Robust performance and build quality withstand challenging production conditions
Melbourne, Australia… When Jason Statham, Clive Owen, and Robert De Niro team up for a film project, there’s a darn good chance there will be plenty of action. Such is the case with the currently in production film Killer Elite from Australia’s Omnilab Media, which is based on the premise of a former Navy Seal (played by Jason Statham) coming out of retirement in order to rescue his friend and mentor (played by Robert De Niro). Featuring lots of fast car action, wireless microphone technology was crucial to capturing location sound and it all happened without so much as a hiccup—thanks to the robust performance of Lectrosonics’ Digital Hybrid Wireless® technology.
Gary Wilkins, CAS, was tasked with capturing much of the action on this project. A veteran location sound mixer of nearly 40 years, Wilkins has worked on movies, TV miniseries and series shows, as well as commercials. Among his numerous credits, he handled location sound for the hugely successful Warner Brothers film Where The Wild Things Are as well as HBO’s epic war miniseries The Pacific, which has received an Emmy® nomination for “Outstanding Sound Mixing For A Miniseries Or A Movie” at this fall’s upcoming Emmy Awards. An enthusiastic user of Lectrosonics wireless technology, Wilkins described his setup.
“Presently, I’m using twelve channels of Lectrosonics gear on my cart,” said Wilkins, “which consists of a spread of models and blocks to accommodate my activities throughout Australia, Asia, and the South Pacific. The heart of my system is a Lectrosonics Venue receiver setup on block 26 for Australian frequency settings. I’m particularly fond of the Venue’s SmartTune™ auto frequency selection feature because it enables me to quickly find the best frequencies for whatever area I’m working in.”
For transmitters Wilkins’ arsenal consists of Lectrosonics MM400a Digital Hybrid Wireless beltpack transmitters as well as UH200 UHF plug-on and UH400a Digital Hybrid Wireless plug-on models. “On this particular job,” he reports, “we often required solid range performance due to a lot of car arrival- and exit-type set ups with dialogue being covered wide and tight on multiple cameras. We rarely had rehearsals, so reliability was a key issue. The equipment had to work the first time and every time. We were under a lot of pressure, but it all worked really well. The producers were happy with the results and it added a kind of gritty, restless quality to the film. I couldn’t have pulled this off without my Lectrosonics equipment.”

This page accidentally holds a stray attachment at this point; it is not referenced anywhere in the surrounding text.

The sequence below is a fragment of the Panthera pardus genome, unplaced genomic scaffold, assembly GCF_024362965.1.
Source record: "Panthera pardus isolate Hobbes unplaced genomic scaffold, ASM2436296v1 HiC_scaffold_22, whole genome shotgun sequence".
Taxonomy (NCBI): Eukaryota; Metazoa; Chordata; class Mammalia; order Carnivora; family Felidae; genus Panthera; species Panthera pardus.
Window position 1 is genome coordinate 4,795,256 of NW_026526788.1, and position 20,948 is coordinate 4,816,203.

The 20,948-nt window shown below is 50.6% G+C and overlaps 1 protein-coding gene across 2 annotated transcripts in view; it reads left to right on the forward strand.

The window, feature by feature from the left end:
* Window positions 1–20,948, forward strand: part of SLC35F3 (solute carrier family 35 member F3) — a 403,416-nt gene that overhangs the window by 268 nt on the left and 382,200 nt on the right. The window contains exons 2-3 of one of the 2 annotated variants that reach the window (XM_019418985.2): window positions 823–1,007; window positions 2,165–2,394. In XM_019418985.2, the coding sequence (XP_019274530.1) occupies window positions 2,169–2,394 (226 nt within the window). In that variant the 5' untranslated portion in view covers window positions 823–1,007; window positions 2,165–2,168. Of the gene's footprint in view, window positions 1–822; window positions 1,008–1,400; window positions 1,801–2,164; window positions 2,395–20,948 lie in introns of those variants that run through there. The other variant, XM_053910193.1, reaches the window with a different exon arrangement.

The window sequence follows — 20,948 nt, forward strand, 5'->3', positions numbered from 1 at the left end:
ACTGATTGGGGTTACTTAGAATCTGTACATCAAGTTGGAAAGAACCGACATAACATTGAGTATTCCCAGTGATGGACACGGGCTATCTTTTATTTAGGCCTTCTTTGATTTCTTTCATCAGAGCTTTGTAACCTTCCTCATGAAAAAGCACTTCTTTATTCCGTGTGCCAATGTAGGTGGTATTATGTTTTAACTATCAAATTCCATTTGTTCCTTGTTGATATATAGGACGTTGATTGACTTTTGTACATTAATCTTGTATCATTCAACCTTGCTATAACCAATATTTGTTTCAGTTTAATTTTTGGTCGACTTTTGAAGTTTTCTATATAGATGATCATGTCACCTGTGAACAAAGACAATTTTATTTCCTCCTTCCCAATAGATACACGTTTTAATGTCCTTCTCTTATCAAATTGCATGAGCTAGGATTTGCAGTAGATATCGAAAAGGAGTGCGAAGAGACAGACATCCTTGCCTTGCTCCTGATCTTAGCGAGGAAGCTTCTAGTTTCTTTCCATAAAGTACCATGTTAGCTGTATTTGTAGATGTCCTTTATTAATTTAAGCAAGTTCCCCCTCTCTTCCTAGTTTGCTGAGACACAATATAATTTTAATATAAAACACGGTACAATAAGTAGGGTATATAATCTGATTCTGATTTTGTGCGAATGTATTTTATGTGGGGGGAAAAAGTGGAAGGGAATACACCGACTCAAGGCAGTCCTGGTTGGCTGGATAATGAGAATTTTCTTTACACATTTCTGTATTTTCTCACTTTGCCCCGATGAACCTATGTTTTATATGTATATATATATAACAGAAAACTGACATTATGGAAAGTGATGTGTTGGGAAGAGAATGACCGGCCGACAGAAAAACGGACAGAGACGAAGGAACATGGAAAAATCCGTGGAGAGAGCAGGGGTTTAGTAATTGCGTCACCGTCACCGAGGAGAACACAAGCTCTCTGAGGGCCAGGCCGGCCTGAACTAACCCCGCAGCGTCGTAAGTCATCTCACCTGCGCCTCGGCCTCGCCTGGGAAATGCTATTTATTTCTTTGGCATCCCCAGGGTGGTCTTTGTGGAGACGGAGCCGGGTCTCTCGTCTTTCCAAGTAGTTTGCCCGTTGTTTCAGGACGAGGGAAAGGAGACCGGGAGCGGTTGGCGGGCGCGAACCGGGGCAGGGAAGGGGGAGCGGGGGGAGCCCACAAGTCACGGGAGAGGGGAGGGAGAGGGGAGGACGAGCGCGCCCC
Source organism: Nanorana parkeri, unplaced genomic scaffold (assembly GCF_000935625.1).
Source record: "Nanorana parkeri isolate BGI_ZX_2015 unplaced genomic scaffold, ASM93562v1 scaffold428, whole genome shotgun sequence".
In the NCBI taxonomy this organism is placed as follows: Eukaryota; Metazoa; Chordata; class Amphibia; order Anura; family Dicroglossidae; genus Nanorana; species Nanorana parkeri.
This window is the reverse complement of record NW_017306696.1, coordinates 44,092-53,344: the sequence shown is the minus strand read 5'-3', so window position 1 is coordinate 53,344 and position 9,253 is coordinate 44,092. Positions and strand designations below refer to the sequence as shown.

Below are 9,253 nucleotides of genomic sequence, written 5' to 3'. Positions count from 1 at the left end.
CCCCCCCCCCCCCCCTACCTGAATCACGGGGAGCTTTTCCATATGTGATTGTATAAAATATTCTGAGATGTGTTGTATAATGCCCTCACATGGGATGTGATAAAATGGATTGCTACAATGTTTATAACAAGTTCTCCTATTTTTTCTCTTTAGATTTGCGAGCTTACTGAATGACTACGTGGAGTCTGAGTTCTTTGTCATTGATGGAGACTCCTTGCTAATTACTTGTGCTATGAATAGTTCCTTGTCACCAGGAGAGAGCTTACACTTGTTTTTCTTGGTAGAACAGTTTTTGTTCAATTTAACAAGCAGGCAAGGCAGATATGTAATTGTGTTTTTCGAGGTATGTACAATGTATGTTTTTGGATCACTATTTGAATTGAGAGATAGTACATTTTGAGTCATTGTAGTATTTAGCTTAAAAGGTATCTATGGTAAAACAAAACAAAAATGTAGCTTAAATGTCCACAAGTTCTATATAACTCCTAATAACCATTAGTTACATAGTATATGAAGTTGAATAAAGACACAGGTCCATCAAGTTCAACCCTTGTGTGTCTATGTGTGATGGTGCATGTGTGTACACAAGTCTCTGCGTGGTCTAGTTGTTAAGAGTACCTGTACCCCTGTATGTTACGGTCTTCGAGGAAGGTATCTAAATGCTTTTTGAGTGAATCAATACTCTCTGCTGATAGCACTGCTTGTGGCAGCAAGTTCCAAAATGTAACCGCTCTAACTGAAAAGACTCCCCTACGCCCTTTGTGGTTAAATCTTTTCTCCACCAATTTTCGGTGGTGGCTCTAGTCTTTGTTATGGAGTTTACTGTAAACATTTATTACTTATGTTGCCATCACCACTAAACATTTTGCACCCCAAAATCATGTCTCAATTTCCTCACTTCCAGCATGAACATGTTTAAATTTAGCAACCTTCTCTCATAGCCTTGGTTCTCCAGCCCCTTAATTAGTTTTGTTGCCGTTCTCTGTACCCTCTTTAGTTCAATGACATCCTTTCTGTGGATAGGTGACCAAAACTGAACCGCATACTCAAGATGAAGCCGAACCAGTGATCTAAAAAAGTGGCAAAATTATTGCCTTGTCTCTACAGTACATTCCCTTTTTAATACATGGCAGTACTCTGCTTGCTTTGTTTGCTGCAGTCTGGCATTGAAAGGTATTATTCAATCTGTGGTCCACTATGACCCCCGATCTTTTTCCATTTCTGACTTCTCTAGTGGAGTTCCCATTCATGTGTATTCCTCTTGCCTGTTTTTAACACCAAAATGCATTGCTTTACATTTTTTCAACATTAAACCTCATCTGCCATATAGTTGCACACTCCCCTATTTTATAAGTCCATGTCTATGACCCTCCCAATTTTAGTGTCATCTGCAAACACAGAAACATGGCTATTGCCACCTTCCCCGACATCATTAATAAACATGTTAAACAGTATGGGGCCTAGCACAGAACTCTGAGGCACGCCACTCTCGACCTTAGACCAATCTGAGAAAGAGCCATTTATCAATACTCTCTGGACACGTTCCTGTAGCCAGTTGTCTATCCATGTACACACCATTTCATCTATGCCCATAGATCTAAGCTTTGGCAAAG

Wilkins equipment rack also contains a Lectrosonics UH200 transmitter on Block 27, a set of four Lectrosonics UCR210D outboard receivers and a UCR205D receiver tuned to the same frequencies as his Venue setup. These units are ready to go on short notice and enable him to work over-the-shoulder or inside a vehicle.
Being located half way around the world from Lectrosonics’ home base in New Mexico, USA, quality customer/technical support is crucial to keeping his equipment in top form. Here, too, Wilkins gives Lectrosonics a first-in-class rating. Technical support is vital to running complex setups on feature films,” he said. “You can’t afford to fail, so your equipment must be extremely reliable. Australia is a long distance from the US, but I have total confidence in the company as my backup team. They’ve been extremely responsive when I’ve required assistance and the gear has been rock solid. I still have every piece of Lectrosonics equipment I’ve ever purchased, and it all still works. I wouldn’t part with any of it.”
Reflecting on his responsibilities in the production of Killer Elite, Wilkins offered this closing thought. “It would not have been possible to do this film using the production techniques of the 80’s and 90’s,” Wilkins said. “There were minimal opportunities to use a boom and almost everything is recorded on multiple tracks and wireless—even the booms. This applies not only to sound, but to the entire production. Rehearsals are largely a thing of the past and every one relied on everyone else getting it right the first time. Consequently, the equipment was critical in making this job work. The whole shooting style of the film was built around reliable wireless equipment and my Lectrosonics gear delivered in a big way.”
Well respected within the film, broadcast, and theater technical communities since 1971, Lectrosonics wireless microphone systems and audio processing products are used daily in mission-critical applications by audio engineers familiar with the company's dedication to quality, customer service, and innovation. Lectrosonics is a US manufacturer based in Rio Rancho, New Mexico.